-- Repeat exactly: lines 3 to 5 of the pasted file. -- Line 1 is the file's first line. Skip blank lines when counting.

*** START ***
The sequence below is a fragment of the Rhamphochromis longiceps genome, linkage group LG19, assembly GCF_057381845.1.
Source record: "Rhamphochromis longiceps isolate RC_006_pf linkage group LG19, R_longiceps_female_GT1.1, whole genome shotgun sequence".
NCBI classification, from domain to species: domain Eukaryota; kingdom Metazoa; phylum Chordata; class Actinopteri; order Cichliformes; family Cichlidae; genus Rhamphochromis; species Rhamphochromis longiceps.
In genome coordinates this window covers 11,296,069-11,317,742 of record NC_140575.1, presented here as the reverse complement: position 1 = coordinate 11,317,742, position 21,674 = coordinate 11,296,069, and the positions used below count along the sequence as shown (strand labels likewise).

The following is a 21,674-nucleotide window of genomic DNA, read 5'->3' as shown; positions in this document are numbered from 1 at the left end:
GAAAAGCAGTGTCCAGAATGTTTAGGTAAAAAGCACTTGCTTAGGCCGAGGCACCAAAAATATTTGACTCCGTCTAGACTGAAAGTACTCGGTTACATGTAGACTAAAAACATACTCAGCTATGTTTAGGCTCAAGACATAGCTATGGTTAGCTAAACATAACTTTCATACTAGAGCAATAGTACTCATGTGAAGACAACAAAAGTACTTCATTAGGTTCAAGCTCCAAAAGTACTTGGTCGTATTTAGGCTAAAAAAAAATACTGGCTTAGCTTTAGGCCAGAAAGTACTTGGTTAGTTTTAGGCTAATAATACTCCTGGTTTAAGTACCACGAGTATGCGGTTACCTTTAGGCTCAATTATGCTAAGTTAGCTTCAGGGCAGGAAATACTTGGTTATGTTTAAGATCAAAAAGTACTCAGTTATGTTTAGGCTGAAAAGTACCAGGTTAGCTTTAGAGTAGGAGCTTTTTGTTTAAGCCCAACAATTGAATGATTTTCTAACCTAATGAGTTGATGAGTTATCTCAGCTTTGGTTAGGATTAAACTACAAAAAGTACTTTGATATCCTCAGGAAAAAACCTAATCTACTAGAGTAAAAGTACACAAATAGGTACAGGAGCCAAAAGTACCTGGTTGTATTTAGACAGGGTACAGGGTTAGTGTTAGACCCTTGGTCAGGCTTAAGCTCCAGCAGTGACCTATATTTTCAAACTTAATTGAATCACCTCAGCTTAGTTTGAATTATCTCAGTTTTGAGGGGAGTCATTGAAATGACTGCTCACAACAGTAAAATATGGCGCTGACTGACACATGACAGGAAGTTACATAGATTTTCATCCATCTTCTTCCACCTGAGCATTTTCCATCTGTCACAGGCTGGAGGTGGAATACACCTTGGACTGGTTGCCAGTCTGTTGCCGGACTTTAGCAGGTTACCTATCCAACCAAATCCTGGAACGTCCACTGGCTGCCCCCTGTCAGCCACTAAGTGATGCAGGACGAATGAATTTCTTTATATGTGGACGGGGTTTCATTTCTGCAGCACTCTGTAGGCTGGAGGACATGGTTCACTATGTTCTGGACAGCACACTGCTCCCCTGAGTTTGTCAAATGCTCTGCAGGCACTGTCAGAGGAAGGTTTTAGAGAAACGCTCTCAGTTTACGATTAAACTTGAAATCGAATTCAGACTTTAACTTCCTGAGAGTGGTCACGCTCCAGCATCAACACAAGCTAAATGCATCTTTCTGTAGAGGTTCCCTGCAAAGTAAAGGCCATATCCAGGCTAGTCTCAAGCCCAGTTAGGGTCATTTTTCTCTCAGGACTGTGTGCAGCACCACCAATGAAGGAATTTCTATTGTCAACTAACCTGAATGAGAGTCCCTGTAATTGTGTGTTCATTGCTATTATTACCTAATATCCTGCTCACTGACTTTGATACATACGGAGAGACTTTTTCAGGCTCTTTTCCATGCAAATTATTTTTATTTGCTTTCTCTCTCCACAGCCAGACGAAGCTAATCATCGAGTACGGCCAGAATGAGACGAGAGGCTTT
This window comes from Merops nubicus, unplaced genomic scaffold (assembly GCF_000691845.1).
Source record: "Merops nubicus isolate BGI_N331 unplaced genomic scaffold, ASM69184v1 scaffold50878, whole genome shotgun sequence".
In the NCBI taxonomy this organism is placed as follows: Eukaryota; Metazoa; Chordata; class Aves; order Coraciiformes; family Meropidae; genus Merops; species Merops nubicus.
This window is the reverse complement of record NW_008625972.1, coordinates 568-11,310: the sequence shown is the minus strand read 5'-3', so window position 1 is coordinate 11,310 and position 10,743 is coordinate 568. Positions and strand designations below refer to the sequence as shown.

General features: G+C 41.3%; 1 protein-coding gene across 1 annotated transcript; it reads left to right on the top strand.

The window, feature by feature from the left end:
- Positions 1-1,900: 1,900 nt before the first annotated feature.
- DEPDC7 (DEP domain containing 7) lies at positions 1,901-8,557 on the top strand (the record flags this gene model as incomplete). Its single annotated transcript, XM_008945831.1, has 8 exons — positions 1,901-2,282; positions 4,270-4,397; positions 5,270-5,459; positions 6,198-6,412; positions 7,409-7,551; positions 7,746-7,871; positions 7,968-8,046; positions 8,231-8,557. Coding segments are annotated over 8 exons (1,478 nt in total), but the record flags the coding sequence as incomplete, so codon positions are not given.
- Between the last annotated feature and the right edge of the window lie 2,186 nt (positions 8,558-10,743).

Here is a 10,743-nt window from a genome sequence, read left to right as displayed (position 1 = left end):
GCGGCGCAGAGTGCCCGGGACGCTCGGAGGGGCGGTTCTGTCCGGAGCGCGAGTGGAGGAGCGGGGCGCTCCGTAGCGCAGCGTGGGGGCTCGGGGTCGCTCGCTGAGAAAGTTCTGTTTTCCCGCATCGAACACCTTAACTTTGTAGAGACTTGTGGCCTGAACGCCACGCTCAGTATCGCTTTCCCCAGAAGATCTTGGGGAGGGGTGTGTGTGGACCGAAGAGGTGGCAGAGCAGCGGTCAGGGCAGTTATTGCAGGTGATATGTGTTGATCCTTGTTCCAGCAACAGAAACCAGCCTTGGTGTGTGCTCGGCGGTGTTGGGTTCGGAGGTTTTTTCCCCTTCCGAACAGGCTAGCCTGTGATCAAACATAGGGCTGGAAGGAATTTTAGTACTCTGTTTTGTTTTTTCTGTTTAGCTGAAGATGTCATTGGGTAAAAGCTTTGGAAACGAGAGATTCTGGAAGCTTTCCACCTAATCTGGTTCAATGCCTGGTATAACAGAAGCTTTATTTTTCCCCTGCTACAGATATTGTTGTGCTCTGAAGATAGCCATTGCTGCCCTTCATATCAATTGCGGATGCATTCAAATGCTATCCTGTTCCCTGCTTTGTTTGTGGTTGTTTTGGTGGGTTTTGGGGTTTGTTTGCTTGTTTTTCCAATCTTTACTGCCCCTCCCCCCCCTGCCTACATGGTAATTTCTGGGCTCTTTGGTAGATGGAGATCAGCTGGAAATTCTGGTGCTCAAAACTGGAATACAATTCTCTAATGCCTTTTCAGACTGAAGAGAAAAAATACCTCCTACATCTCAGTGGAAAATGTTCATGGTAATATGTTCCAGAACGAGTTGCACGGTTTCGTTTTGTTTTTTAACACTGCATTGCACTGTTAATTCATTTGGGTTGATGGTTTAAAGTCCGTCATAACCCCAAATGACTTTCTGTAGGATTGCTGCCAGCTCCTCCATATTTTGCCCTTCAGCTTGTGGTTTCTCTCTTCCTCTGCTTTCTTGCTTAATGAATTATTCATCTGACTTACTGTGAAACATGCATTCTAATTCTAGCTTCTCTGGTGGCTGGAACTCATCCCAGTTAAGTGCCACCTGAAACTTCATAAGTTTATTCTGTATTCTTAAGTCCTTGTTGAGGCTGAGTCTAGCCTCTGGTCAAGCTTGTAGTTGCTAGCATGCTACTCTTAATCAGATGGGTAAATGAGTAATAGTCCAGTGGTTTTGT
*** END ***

NCBI classification, from domain to species: domain Eukaryota; kingdom Metazoa; phylum Chordata; class Actinopteri; order Cichliformes; family Cichlidae; genus Rhamphochromis; species Rhamphochromis longiceps.
In genome coordinates this window covers 11,296,069-11,317,742 of record NC_140575.1, presented here as the reverse complement: position 1 = coordinate 11,317,742, position 21,674 = coordinate 11,296,069, and the positions used below count along the sequence as shown (strand labels likewise).

The following is a 21,674-nucleotide window of genomic DNA, read 5'->3' as shown; positions in this document are numbered from 1 at the left end: